(Along these same lines, a recent research report in The Lancet argued that the use of CT and other scanning modalities does not improve outcomes for patients with low back pain, if there is no indication of "a serious underlying condition.")
CMS launched the analysis of the virtual colonoscopy reimbursement policy last year, including an overview of the available evidence concerning the procedure. It then provided a review of this evidence last November in a meeting of the Medicare Evidence Development & Coverage Advisory Committee (MedCAC).
Among the evidence looked at, CMS cited a study indicating CTC "as sensitive as colonoscopy for large adenomas and colorectal cancer." But that study also found CTC possibly "less sensitive for smaller adenomas."
That study also referred to "[p]otential radiation-related harms, [and that] the effect of extracolonic findings, and the accuracy of test performance of CT colonography in community settings remain uncertain."
Besides its wording undermining the value of CTC specifically, the statement offers a negative critique of CT technology in general.
It notes the increasing promotion of "whole-body CT imaging" for "healthy, asymptomatic individuals." But it says that the FDA has found no evidence that these procedures are significantly effective in detecting diseases or reducing the incidents of "premature death."
It adds: "Any such presumed benefit of whole-body CT screening is currently uncertain, and such benefit may not be great enough to offset the potential harms such screening could cause." The statement goes on to refer to the use of "ionizing radiation" and this has been generally seen as producing downstream cancers, if over-used, especially in children.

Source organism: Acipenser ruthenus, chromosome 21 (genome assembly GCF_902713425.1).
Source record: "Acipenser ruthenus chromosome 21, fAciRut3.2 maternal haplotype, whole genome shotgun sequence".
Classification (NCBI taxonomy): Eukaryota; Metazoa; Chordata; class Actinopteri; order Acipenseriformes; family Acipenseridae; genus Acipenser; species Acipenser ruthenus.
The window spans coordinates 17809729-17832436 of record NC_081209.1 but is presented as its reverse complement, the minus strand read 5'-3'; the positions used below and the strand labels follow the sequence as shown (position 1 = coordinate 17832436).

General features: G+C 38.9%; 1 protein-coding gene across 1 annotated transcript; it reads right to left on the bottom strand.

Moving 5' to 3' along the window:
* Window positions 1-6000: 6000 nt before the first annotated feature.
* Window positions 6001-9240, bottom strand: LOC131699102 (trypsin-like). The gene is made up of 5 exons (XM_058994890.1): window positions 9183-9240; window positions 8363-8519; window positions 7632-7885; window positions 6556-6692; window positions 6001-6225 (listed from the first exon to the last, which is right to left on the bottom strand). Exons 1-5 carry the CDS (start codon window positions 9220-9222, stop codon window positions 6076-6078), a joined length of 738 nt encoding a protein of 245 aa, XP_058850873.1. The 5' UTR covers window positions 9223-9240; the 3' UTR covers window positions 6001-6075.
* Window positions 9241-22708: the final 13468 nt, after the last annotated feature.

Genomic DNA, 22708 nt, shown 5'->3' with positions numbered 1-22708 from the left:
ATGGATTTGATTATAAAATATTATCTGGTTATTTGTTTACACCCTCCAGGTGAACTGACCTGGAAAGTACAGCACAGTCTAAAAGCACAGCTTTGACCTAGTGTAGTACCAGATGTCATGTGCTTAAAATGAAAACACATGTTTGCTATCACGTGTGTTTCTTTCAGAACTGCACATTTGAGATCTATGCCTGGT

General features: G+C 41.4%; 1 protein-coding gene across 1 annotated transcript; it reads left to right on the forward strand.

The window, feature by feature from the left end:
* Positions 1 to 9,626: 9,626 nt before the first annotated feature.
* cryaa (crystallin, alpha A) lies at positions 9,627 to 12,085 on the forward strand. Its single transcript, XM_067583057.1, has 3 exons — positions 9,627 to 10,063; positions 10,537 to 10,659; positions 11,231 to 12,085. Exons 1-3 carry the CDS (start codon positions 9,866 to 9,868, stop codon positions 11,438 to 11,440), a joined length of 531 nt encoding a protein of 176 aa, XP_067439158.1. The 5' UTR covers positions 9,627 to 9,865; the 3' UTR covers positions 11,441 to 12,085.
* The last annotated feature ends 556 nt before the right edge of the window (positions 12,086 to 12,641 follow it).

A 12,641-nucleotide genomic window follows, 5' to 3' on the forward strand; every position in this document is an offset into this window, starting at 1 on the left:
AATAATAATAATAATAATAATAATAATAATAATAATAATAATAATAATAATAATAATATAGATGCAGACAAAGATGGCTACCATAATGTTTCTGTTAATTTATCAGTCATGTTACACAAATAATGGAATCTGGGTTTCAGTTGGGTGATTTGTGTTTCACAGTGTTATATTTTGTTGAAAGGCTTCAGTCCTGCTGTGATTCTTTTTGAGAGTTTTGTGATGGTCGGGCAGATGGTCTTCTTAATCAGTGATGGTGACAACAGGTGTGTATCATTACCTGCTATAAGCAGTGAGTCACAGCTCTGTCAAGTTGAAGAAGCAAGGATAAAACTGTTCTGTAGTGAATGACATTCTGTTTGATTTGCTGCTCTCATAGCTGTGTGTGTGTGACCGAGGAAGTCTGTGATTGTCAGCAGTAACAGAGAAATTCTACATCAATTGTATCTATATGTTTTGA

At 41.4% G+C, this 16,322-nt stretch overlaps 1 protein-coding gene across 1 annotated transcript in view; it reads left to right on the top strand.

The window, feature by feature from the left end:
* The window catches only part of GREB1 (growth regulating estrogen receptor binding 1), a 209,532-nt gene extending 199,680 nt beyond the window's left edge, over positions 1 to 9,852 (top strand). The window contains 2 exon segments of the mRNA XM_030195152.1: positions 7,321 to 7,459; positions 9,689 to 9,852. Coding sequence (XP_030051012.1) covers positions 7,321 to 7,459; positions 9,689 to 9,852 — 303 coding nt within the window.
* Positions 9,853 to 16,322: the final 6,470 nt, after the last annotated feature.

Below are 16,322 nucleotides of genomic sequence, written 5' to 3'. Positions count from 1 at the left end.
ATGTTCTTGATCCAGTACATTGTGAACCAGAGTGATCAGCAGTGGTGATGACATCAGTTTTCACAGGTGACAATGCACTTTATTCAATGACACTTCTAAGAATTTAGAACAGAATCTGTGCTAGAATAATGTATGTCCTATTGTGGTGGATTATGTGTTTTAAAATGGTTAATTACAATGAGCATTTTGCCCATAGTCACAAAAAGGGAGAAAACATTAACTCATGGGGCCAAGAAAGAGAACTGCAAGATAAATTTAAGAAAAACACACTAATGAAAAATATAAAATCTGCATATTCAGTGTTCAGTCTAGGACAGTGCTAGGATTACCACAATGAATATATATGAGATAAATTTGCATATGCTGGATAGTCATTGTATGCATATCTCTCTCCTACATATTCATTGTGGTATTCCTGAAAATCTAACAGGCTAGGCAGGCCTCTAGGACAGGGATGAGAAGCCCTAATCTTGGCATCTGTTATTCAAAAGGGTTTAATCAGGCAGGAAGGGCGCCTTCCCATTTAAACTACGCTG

Importantly, CMS is seeking public input over 30 days not just on CTC in general but, specifically, on cost-benefit issues. And the statement notes that an expert panel already has issued a conclusion on that issue at the November MEDCAC session.
CMS asked panelists to rate their confidence that virtual colonography "has a similar ratio of cost per Life Years Saved, as compared to optical colonoscopy."
It said that the average numerical vote by the panelists was just 1.55, "midway between 1 for 'no confidence' and 2 for 'little confidence.'"
Finally, the CMS statement reviews a variety of organizational opinions on the technology, all essentially concluding that CTC cannot yet be considered standard of care for colorectal cancer screening.
CMS says that colorectal cancer remains a leading cancer but that there have been recent declines, possibly associated with increased use of screening procedure.
It cited figures that between 2000 and 2005, the percentage of those 50 and older reported an increase in colonoscopies from 20% to 39%, though a decrease in fecal occult blood testing decreasing from 17% to 12%.
Overall, it said that colorectal screening among those 50 and older increased from 27% in 1987 to 50% in 2005.